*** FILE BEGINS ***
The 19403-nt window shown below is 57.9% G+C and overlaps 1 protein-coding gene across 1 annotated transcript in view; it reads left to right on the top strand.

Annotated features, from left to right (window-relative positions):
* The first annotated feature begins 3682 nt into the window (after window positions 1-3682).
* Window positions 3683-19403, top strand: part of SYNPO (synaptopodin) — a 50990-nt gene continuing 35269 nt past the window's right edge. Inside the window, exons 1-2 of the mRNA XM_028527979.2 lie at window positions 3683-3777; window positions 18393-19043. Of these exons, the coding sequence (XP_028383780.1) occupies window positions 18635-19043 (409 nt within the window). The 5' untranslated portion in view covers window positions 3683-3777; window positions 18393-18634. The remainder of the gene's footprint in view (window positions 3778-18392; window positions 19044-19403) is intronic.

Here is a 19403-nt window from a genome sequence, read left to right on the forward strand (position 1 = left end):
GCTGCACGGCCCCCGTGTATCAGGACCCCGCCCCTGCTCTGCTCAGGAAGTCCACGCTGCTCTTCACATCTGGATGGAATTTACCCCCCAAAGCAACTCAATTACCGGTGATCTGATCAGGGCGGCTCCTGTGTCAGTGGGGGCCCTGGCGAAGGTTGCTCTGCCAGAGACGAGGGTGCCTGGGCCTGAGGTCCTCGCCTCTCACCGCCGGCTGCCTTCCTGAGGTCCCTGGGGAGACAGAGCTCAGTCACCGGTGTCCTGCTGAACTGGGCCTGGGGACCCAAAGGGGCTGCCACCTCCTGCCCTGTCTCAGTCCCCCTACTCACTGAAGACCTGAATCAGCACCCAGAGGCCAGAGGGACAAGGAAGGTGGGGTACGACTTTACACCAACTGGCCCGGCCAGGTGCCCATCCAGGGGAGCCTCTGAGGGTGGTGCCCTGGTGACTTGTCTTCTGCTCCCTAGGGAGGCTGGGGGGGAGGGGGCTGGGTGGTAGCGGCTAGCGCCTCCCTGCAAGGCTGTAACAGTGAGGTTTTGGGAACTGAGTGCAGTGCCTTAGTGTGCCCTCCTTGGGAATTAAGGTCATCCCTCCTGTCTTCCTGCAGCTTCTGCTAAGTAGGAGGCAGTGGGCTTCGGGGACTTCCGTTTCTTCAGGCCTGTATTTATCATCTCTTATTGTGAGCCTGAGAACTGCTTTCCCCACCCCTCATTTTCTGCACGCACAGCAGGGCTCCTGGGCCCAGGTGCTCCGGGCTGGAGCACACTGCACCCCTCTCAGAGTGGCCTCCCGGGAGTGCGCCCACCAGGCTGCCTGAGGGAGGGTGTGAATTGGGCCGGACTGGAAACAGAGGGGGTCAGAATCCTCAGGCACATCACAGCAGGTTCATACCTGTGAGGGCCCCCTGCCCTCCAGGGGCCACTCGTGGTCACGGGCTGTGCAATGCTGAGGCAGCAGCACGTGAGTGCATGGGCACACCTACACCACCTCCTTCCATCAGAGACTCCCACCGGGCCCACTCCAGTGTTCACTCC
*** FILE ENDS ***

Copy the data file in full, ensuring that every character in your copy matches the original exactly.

The 19403-nt window shown below is 57.9% G+C and overlaps 1 protein-coding gene across 1 annotated transcript in view; it reads left to right on the top strand.

Annotated features, from left to right (window-relative positions):
* The first annotated feature begins 3682 nt into the window (after window positions 1-3682).
* Window positions 3683-19403, top strand: part of SYNPO (synaptopodin) — a 50990-nt gene continuing 35269 nt past the window's right edge. Inside the window, exons 1-2 of the mRNA XM_028527979.2 lie at window positions 3683-3777; window positions 18393-19043. Of these exons, the coding sequence (XP_028383780.1) occupies window positions 18635-19043 (409 nt within the window). The 5' untranslated portion in view covers window positions 3683-3777; window positions 18393-18634. The remainder of the gene's footprint in view (window positions 3778-18392; window positions 19044-19403) is intronic.

Here is a 19403-nt window from a genome sequence, read left to right on the forward strand (position 1 = left end):
GCTGCACGGCCCCCGTGTATCAGGACCCCGCCCCTGCTCTGCTCAGGAAGTCCACGCTGCTCTTCACATCTGGATGGAATTTACCCCCCAAAGCAACTCAATTACCGGTGATCTGATCAGGGCGGCTCCTGTGTCAGTGGGGGCCCTGGCGAAGGTTGCTCTGCCAGAGACGAGGGTGCCTGGGCCTGAGGTCCTCGCCTCTCACCGCCGGCTGCCTTCCTGAGGTCCCTGGGGAGACAGAGCTCAGTCACCGGTGTCCTGCTGAACTGGGCCTGGGGACCCAAAGGGGCTGCCACCTCCTGCCCTGTCTCAGTCCCCCTACTCACTGAAGACCTGAATCAGCACCCAGAGGCCAGAGGGACAAGGAAGGTGGGGTACGACTTTACACCAACTGGCCCGGCCAGGTGCCCATCCAGGGGAGCCTCTGAGGGTGGTGCCCTGGTGACTTGTCTTCTGCTCCCTAGGGAGGCTGGGGGGGAGGGGGCTGGGTGGTAGCGGCTAGCGCCTCCCTGCAAGGCTGTAACAGTGAGGTTTTGGGAACTGAGTGCAGTGCCTTAGTGTGCCCTCCTTGGGAATTAAGGTCATCCCTCCTGTCTTCCTGCAGCTTCTGCTAAGTAGGAGGCAGTGGGCTTCGGGGACTTCCGTTTCTTCAGGCCTGTATTTATCATCTCTTATTGTGAGCCTGAGAACTGCTTTCCCCACCCCTCATTTTCTGCACGCACAGCAGGGCTCCTGGGCCCAGGTGCTCCGGGCTGGAGCACACTGCACCCCTCTCAGAGTGGCCTCCCGGGAGTGCGCCCACCAGGCTGCCTGAGGGAGGGTGTGAATTGGGCCGGACTGGAAACAGAGGGGGTCAGAATCCTCAGGCACATCACAGCAGGTTCATACCTGTGAGGGCCCCCTGCCCTCCAGGGGCCACTCGTGGTCACGGGCTGTGCAATGCTGAGGCAGCAGCACGTGAGTGCATGGGCACACCTACACCACCTCCTTCCATCAGAGACTCCCACCGGGCCCACTCCAGTGTTCACTCC